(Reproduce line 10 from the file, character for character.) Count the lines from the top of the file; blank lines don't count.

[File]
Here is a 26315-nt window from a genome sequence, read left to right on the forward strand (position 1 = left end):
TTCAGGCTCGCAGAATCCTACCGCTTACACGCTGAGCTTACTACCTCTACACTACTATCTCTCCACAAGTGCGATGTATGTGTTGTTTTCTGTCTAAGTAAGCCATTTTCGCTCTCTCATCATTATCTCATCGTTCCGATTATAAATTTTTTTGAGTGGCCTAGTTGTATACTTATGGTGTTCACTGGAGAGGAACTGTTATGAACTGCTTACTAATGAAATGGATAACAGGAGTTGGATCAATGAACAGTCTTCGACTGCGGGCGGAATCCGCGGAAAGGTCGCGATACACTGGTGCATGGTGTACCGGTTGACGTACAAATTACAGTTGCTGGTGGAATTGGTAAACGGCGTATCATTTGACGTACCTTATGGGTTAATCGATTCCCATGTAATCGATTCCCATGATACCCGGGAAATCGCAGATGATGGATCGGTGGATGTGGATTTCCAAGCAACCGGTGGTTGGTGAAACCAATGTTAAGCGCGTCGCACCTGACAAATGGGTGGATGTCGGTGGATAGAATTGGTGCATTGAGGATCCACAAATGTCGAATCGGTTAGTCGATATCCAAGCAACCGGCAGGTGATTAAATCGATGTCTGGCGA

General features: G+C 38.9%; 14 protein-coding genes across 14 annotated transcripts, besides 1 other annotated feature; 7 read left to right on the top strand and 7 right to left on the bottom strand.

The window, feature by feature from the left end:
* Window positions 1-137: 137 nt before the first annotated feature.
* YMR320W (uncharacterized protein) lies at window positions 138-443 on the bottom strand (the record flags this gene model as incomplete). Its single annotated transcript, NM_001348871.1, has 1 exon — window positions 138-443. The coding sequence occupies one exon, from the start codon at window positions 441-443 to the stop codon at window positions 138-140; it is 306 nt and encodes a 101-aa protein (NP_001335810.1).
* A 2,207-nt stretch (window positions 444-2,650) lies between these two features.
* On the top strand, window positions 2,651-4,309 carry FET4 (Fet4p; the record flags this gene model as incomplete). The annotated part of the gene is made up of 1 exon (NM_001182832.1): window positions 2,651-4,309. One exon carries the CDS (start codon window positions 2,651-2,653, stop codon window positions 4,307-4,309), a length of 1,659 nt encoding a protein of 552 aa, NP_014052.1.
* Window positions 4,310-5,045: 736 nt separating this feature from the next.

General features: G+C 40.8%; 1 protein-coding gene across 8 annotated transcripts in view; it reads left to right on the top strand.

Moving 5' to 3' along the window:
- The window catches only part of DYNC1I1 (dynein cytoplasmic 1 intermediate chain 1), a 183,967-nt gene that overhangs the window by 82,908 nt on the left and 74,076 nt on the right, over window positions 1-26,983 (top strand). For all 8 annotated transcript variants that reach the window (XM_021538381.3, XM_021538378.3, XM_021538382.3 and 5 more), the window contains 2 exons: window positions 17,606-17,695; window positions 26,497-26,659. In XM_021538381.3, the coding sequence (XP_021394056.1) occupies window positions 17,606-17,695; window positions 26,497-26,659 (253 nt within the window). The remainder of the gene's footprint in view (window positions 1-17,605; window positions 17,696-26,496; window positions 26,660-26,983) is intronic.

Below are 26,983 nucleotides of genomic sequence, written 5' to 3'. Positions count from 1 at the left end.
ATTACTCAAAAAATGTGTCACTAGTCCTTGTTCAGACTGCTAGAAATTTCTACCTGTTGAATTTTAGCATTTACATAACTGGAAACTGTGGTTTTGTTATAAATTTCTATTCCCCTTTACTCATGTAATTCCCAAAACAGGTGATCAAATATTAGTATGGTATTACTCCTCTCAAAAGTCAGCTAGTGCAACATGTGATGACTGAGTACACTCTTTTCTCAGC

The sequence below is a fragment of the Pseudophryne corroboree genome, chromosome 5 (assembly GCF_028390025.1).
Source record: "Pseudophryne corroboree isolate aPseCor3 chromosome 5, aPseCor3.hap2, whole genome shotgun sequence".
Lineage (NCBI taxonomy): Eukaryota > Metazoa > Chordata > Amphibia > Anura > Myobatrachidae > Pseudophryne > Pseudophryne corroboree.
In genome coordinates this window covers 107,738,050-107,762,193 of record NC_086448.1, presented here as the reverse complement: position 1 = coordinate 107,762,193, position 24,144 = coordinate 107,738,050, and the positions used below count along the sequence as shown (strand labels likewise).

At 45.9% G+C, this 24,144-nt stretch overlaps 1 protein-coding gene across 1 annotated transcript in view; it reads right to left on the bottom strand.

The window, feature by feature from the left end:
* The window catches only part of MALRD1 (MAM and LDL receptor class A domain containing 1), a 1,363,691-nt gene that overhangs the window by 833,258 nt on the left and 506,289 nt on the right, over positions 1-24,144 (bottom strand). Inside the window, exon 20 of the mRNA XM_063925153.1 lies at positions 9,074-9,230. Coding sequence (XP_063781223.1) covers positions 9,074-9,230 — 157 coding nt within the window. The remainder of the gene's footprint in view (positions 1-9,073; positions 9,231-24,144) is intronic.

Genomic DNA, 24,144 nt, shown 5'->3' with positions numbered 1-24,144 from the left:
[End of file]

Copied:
General features: G+C 40.8%; 1 protein-coding gene across 8 annotated transcripts in view; it reads left to right on the top strand.